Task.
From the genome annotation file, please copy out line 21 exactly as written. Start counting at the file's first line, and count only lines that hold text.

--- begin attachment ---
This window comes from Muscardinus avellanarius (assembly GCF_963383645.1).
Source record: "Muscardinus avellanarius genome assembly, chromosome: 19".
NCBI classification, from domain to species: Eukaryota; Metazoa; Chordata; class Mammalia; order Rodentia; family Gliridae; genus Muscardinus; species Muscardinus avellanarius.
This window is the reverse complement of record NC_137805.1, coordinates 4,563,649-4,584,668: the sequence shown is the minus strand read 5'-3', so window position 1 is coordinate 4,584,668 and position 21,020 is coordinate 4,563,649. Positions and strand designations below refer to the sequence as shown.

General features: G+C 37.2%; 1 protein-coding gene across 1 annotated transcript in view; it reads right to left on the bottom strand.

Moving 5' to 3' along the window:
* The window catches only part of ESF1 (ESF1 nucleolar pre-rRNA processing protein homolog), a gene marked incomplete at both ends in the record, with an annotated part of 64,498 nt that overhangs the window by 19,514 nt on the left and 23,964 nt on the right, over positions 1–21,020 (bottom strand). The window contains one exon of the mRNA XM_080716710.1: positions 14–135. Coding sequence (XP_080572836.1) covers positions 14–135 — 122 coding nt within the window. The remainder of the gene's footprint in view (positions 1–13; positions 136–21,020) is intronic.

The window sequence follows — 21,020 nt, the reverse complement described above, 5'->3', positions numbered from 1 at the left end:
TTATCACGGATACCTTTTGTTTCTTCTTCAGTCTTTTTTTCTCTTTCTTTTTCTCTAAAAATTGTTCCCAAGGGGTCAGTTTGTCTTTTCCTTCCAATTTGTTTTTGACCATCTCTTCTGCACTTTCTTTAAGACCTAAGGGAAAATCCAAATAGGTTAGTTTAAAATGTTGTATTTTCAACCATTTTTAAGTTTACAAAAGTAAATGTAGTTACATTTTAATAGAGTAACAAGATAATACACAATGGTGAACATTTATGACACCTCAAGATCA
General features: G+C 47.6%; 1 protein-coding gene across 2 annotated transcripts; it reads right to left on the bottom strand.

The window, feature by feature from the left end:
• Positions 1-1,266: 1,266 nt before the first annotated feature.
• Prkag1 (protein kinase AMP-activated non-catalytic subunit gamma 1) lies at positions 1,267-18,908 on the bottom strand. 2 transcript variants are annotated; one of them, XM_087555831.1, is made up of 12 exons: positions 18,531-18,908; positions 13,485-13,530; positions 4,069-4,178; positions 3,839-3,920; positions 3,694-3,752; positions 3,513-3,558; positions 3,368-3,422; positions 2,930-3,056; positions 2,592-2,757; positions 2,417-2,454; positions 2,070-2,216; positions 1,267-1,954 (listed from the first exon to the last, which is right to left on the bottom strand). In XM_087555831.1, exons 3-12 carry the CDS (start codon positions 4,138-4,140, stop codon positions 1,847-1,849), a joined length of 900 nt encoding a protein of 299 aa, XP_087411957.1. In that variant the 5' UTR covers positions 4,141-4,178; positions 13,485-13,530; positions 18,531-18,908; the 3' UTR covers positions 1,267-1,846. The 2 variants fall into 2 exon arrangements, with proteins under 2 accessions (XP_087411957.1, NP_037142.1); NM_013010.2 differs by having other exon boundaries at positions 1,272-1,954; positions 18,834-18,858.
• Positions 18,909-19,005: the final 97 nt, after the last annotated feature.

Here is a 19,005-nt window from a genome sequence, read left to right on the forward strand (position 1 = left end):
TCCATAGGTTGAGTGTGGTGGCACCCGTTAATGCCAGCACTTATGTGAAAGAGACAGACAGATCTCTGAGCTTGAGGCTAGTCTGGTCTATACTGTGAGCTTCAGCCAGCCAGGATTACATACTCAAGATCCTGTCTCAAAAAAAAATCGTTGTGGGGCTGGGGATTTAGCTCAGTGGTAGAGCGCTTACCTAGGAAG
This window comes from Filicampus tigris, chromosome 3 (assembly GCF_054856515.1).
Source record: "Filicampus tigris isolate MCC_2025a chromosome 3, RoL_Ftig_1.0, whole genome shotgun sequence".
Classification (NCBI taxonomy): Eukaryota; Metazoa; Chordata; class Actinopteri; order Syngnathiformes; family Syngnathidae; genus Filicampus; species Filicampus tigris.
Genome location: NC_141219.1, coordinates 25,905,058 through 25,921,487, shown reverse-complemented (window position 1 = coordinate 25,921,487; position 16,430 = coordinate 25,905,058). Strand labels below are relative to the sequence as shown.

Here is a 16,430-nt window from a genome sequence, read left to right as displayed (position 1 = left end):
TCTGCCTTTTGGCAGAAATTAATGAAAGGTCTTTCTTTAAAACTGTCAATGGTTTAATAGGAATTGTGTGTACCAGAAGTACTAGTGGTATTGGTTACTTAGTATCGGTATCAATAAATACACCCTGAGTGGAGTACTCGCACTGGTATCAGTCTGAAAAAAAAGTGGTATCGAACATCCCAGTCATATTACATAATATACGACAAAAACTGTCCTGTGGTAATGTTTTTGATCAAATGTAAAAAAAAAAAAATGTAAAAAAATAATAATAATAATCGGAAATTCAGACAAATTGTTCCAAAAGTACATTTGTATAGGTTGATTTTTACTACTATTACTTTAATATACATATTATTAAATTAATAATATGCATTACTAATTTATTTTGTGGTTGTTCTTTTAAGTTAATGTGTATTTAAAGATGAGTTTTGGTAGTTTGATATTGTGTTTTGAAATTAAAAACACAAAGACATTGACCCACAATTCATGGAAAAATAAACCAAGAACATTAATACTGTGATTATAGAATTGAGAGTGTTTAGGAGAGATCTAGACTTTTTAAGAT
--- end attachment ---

Here is a 16,430-nt window from a genome sequence, read left to right as displayed (position 1 = left end):